Tow hands prepare to place a tomato onto a delicate colourful stack of food on a white dish, on a blue marble tabletop

Some restaurants are just a cut above. Maybe it’s the satisfaction of eating a smooth entrée that makes the taste buds unite in total harmony. Or perhaps it’s the unique sensation of flavours that should, in theory, clash, but combine to create something delicious. Every foodie likes something different about dining, but one thing everyone agrees on is that Michelin star restaurants are the epitome of fine cuisine. 

But what does it take to be one of the world’s top Michelin star restaurants? Aficionados may discuss it over glasses of rare wine and tantalizing tasting menus, and among the world’s top chefs, how to get a Michelin star is a hot topic: the recipe for success, however, is secret. 

Tantalize your taste buds: Exceptional Dining with Luxury Gold

The Michelin inspectors could arrive anytime

Chef Vincent Guimera focuses on a plate of food he is preparing, using small salad leaves

Chef and owner Vincent Guimera prepares a dish at Michelin-starred L’Antic Moli in Spain, where you dine on Spain & Portugal in Style. Photo credit: @lanticmoli on Instagram

Michelin has produced its restaurant guides since 1900. As the brand’s reputation grew, the process of its prestigious awards was refined. In a nutshell, anonymous inspectors will book, dine and pay at an establishment that’s caught their eye – where the ingredients are said to be top-notch, or the chef is believed to be particularly excellent.

There are currently around 80 Michelin inspectors, all of whom are highly trained food professionals, sworn to total secrecy.  The inspectors are told to pay no attention to the restaurants decor, service, or any other distractions. They simply focus on the meal in front of them. 

Essential reading to get ready to dine: What to Expect When Dining at a Michelin-star Restaurant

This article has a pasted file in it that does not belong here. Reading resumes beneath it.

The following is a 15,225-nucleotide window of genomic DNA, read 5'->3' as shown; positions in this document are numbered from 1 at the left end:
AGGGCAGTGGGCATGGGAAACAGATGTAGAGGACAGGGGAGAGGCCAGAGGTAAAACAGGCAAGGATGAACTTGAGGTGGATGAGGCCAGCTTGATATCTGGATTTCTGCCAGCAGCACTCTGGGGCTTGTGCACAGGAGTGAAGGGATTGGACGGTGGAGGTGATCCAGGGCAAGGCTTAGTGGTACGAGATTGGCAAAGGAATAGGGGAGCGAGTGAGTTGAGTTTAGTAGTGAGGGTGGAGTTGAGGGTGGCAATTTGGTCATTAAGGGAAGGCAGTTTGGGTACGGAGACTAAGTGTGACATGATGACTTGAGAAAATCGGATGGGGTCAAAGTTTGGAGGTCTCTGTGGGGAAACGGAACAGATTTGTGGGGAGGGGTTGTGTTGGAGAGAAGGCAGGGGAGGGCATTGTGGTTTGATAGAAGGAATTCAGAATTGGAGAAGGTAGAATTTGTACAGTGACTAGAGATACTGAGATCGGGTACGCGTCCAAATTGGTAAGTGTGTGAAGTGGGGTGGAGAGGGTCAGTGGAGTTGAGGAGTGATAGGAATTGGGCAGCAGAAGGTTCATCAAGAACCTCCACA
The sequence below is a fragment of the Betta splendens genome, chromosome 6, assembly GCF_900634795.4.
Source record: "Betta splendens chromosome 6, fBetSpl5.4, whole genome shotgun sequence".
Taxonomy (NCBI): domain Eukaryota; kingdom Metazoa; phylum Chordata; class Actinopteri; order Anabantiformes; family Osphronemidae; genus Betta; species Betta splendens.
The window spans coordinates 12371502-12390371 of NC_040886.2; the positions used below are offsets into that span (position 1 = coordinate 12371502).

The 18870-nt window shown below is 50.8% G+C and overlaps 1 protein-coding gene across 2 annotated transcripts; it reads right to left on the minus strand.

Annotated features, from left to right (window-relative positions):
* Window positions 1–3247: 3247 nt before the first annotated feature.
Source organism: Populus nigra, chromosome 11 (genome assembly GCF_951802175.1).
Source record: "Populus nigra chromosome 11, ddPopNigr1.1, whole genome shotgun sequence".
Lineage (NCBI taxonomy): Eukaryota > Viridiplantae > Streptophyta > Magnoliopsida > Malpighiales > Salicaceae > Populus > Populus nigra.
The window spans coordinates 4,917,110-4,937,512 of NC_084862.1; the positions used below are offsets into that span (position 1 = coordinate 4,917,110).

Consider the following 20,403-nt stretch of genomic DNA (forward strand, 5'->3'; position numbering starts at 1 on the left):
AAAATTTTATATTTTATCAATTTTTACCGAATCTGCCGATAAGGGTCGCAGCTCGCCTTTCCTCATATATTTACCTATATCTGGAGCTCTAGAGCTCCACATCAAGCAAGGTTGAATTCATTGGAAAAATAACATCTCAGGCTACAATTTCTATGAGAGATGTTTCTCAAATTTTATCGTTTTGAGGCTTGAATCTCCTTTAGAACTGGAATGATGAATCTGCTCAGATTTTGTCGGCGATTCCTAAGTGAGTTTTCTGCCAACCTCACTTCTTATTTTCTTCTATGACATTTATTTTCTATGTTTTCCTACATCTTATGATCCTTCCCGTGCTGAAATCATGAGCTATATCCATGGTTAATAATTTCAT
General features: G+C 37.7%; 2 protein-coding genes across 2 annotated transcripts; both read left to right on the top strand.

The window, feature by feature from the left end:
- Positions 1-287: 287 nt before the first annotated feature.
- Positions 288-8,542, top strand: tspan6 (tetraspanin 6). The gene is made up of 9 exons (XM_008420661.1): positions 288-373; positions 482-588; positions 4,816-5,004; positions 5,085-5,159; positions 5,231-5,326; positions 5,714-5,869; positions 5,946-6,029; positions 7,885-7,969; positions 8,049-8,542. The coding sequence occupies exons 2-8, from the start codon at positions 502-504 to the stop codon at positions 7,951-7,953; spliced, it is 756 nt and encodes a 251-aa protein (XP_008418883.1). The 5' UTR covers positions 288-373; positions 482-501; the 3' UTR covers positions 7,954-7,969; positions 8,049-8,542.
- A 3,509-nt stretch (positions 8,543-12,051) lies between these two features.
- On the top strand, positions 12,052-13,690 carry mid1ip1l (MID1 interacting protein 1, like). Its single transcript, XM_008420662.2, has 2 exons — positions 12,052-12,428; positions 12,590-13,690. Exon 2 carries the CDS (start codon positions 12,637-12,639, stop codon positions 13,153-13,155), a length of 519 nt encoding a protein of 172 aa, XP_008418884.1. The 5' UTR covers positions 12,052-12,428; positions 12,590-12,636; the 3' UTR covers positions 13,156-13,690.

Experience Michelin-starred dining at L’Antic Moli on Spain & Portugal in Style

Graded according to five criteria

A glass dish contains yellow, red purple and green foods, with a glass pipette gently dripping on a caramel coloured sauce

Delicata pumpkin, Exmoor caviar and pecan served at Michelin-starred Olive Tree Restaurant in Bath, England. Dine here on British Royale. Photo credit: @olivetreebath on Instagram

Michelin officially lists five criteria chefs should be striving for; the quality of the ingredients (i.e. only the freshest produce and most succulent meats), mastery of culinary techniques, an injection of the chef’s personality into each and every dish, value for money, and the consistency of the food.

The inspectors report back to Michelin with their findings and the company holds regular meetings to decide which eateries make the cut. However, being a top Michelin star restaurant isn’t easy; inspectors will visit, at any time, to make sure the food stays up to scratch. And, if a chef leaves, they don’t take the Michelin star with them: they have to earn it in their next kitchen.

You may also be interested to read: A Journey of Flavour: The Mastery of India’s Michelin-star Chefs

Savor exquisite dishes at Michelin-starred Olive Tree Restaurant on British Royale

A revered three-star system

Orange coloured sauce is drizzled over an elegant meat dish garnished with bright orange and green in a Michelin star restaurant